Thu, Aug 21, 2003 - Page 19 News List

Italian officials go back to work just so soccer can start

AP , ROME

Premier Silvio Berlusconi and his ministers interrupted their summer vacations Tuesday to approve a decree dealing with a financial scandal staining Italy's soccer world.

The scandal, as well as the failure of a half-dozen clubs to secure contracts for television rights, has hung over these last few weeks as teams prepare for the season's start, the weekend of Aug. 30-31.

"It falls to me even to get soccer in order," Berlusconi was quoted as saying about the specially convened afternoon Cabinet meeting in an interview in the conservative daily Libero.

On the eve of the meeting, Italy's soccer league president declared that the season would start on time despite the scandal, which revolves around guarantees that clubs are sound.

Without such guarantees, implying that clubs will be able to pay salaries of players, personnel as well as other expenses, teams can be blocked from playing in the league.

The decree passed Tuesday would prevent tribunals from deciding whether a team was fit financially.

Recently, such a tribunal in a small city in southern Calabria ruled that Naples' team Napoli should be demoted from the B league to the C level because of doubts raised about its credit soundness by the scandal. The decision sparked protests by fans in the city. Catania was bumped up to take its place.

The decree would keep decisions involving teams in the hands of the courts in the sports world, except for top-level appeals.

Government coalition politicians with constituencies in both cities had been concerned about the tribunal's decision.

Berlusconi, who has been railing for years about Italy's courts because of his own judicial woes stemming from probes of his media empire, didn't miss the occasion to attack the administrative tribunals.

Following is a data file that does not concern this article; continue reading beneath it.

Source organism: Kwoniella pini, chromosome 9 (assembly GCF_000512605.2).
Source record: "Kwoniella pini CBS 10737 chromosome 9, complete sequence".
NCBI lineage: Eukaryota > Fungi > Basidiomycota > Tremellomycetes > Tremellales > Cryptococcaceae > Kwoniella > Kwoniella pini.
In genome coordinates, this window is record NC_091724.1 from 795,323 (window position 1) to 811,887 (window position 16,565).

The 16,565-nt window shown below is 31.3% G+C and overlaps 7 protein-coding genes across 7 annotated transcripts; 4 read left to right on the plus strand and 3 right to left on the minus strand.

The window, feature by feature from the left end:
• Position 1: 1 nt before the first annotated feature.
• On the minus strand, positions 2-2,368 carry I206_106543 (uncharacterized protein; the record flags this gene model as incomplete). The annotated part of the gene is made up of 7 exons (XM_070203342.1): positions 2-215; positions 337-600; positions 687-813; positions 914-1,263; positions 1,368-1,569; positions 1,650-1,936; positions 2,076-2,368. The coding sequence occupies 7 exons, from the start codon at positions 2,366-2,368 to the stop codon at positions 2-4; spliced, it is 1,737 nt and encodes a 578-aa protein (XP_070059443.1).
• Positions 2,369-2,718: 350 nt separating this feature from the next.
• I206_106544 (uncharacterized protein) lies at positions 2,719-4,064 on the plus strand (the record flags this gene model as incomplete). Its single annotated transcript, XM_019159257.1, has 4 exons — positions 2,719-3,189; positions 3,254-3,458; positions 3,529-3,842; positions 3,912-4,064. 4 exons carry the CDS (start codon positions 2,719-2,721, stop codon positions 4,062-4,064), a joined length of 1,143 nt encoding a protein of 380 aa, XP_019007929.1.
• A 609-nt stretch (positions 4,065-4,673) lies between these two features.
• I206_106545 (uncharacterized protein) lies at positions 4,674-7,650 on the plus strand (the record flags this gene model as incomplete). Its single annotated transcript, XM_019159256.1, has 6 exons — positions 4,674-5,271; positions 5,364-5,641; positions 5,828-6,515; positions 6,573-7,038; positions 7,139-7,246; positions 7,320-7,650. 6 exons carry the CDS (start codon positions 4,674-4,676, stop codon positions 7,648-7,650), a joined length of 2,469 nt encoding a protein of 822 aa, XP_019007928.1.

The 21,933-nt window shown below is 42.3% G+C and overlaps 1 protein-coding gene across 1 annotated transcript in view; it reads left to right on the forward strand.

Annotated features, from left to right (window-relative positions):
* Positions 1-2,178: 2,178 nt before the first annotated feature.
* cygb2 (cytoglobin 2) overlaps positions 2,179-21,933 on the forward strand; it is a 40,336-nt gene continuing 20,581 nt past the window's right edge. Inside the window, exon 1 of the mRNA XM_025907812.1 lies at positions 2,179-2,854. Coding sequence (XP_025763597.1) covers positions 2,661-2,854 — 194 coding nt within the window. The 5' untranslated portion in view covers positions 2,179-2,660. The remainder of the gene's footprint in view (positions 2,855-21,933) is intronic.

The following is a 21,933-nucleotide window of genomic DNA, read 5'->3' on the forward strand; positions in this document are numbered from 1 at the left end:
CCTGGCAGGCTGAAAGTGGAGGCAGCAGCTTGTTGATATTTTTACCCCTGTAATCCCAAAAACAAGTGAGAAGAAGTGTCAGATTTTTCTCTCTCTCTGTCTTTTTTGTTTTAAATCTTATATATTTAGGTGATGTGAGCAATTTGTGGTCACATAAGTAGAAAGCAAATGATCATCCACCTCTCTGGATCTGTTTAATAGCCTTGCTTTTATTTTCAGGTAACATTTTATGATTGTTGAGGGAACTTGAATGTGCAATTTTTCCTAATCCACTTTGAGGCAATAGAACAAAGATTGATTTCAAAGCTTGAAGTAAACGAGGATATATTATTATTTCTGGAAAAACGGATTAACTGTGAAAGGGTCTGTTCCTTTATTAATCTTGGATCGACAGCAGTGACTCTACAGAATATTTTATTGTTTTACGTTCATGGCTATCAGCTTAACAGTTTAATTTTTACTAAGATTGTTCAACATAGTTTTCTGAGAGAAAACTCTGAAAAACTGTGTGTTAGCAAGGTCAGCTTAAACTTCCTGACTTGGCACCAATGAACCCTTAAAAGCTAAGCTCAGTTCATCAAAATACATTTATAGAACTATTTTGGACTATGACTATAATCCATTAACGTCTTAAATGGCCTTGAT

"Now the judges are invading even the [soccer] standings," Libero quoted the premier as saying.

The crossover between administrative justice and sporting tribunal decisions "is creating a lot of confusion," said Communications Minister Maurizio Gasparri.

Napoli is one of four clubs, including Serie A team AS Roma, under investigation for questionable financial documentation that allowed the clubs to enroll in the upcoming series.

Prosecutors are looking into whether crimes were committed in the case, in which the clubs obtained credit guarantees to pay debts through a company that didn't have the funds to cover the amounts.

The clubs contend they were victims of fraud.

The failure of several clubs to secure contracts for television rights also loomed as a threat to the start of the season.

Last year, the season's start was stalled for two weeks over TV negotiations.

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